There are a handful of approaches you can take when testing out what ideas will fly. In the same way that membership sites and online courses have similarities in the way they’re offered, there’s also a lot of overlap in the validation process.

Validate your membership site idea

Here are four ways you can test out your ideas, from most to least time-consuming.

1. Start With Free

Yes, it takes a lot of time. But starting with free offerings can give you a clear idea about what your audience wants.

First, it’s important to know who you want to serve. Does your ideal client avatar exist, and do you have access to them? If so, can you talk to them to find out what their pain points are? Once you know who you serve, you can gauge their interest in particular topics.

Here are a few ways to create free content around your topic area:

  • Start a blog (or write on Medium).
  • Create a Facebook group.
  • Write an ebook.
  • Film YouTube training videos.
  • Create a Meetup group.
  • Start a Slack group.
  • Teach in-person classes. 

Starting with a free model will give you a chance to get to know your audience. You can base their level of interest on the amount of engagement different ideas and posts get, how often people share certain content, and the questions they ask.

You get the chance to build a membership base, build credibility, and then migrate to paid offerings later on.

But maybe you don’t have time to wait for free methods to pan out, or you’re ready to get paid now.

2. Start With Clients

One of the best ways to gauge interest in your topic is to go out and get a couple of paid clients. 

No, it doesn’t scale. But taking the time to offer one-on-one services or coaching is worth it. If you can’t get a couple of coaching clients, chances are high that you won’t be able to fill up a membership site with tons of raving fans.

An additional bonus – besides the validation that people are willing to pay to solve their problems – is that you’ll build audience empathy in a serious way. When you know what keeps your clients up at night, or what they really truly desire, it makes the rest of your business that much easier.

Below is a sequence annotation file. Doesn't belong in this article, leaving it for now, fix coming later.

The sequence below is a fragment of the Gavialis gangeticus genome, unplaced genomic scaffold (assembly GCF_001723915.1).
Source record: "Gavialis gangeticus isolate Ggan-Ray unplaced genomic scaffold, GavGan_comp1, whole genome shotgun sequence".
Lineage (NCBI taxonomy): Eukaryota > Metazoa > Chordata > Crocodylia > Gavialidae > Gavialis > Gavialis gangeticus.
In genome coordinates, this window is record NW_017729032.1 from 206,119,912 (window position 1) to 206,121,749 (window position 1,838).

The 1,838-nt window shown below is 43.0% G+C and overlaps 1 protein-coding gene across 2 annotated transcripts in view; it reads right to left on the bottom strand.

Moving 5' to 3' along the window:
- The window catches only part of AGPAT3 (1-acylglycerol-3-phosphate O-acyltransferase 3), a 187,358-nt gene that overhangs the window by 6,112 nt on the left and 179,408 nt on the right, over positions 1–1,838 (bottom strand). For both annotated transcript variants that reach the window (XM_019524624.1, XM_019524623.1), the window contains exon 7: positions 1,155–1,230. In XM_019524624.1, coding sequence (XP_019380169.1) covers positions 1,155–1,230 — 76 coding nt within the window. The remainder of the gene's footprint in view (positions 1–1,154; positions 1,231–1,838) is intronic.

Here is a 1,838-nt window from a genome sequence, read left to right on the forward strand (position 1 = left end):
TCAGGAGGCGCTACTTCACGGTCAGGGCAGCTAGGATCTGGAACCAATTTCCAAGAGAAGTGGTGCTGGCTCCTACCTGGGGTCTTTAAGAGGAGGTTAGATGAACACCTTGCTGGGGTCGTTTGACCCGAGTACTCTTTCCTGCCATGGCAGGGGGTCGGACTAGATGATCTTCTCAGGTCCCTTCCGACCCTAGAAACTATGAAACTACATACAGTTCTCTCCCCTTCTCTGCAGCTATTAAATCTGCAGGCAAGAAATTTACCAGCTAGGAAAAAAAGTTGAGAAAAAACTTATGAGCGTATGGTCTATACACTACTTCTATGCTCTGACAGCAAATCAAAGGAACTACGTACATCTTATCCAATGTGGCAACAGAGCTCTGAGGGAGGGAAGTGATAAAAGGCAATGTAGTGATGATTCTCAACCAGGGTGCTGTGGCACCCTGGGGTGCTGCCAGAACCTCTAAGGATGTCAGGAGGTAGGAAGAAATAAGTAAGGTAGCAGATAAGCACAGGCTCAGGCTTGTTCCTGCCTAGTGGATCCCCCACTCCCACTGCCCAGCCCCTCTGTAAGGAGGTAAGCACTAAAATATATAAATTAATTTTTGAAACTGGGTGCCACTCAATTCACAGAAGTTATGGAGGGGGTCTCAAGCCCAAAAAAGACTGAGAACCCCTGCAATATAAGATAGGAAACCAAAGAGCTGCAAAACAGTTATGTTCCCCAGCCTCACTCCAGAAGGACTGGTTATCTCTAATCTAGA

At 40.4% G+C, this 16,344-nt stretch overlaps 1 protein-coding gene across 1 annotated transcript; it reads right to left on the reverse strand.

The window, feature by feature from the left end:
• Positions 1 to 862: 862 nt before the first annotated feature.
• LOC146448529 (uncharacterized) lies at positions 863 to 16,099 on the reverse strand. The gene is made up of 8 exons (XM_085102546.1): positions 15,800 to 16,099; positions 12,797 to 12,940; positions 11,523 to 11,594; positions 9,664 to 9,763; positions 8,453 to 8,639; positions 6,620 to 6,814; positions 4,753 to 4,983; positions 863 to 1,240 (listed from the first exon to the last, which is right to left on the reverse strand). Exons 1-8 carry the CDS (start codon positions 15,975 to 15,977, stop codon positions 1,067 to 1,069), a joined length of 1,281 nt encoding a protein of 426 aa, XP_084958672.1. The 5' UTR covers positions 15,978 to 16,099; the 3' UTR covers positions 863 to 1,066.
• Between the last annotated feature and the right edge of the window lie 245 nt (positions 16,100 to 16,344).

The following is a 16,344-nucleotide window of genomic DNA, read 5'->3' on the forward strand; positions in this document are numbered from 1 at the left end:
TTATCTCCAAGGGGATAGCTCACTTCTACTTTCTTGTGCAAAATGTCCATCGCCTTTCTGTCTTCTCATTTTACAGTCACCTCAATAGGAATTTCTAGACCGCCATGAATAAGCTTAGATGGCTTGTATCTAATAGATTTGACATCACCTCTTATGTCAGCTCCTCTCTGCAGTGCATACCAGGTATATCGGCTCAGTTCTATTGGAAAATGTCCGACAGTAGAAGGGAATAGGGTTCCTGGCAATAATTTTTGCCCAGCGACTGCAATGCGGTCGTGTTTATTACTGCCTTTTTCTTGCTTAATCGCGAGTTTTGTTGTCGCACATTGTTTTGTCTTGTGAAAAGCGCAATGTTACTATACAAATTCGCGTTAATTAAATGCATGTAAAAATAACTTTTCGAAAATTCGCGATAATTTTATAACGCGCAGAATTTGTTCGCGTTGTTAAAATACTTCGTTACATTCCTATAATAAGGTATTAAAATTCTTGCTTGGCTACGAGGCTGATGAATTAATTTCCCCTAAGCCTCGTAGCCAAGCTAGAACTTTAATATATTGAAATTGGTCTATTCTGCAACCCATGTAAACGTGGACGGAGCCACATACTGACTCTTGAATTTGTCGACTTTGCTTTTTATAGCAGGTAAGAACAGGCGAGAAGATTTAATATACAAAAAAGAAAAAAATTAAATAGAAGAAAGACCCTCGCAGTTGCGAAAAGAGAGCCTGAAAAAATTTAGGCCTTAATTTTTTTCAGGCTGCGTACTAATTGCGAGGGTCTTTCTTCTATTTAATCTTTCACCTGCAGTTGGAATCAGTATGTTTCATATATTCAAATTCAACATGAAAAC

But what if you already have clients, and you’re not sure which direction to go with your membership site idea?

3. Start With the Competition

It goes for pretty much every business operating today: know your competition.

If no one is selling what you want to sell, is it because no one has ever thought of the idea before? (Unlikely.) Or maybe the real reason is: there’s no market for it.

On the other side of the spectrum, is the market totally saturated? Or is the presence of other competitors just a sign that there’s a market for what you’re offering? Maybe there’s a different angle or slightly refined niche you can use to make your membership site stand out.

If you’ve researched the competition, and you’re still not sure whether there’s a market, you can do some tests of your own.

4. Start With a Beta Test

There are three approaches to use when you’re testing out your ideas.

The first is simpler, but not guaranteed to produce the results you want. 

Figure out if there’s demand

Start collecting leads early on in your research process. Put up a landing page that clearly demonstrates the value of what you plan to sell, promote it far and wide, and see how many signups you get to your list.

Even if you realize there’s not a lot of demand for the exact thing you’re looking to sell, you still have a list of people who are interested in your topic area.

Sell it before you build it

Much like our validation process for online courses, you can use a beta test or pilot launch to test audience interest in a membership site idea.

The basic idea is that you will get a small number of people to sign up for a minimum viable product (MVP). 

In the case of membership sites, it might mean getting 5 or 10 people to join a paid Facebook or Slack group, where you test out your content on a regular basis and co-create the membership experience. 

Rather than spending a lot of time and money to create a membership area full of bells and whistles, you use the easiest technology possible in the beginning. Then, once you know your idea has legs, you can make an investment in additional software.

Survey your audience

If you have a large audience (we’re talking around 1,000 people or more), you might consider surveying them to find out exactly what they want.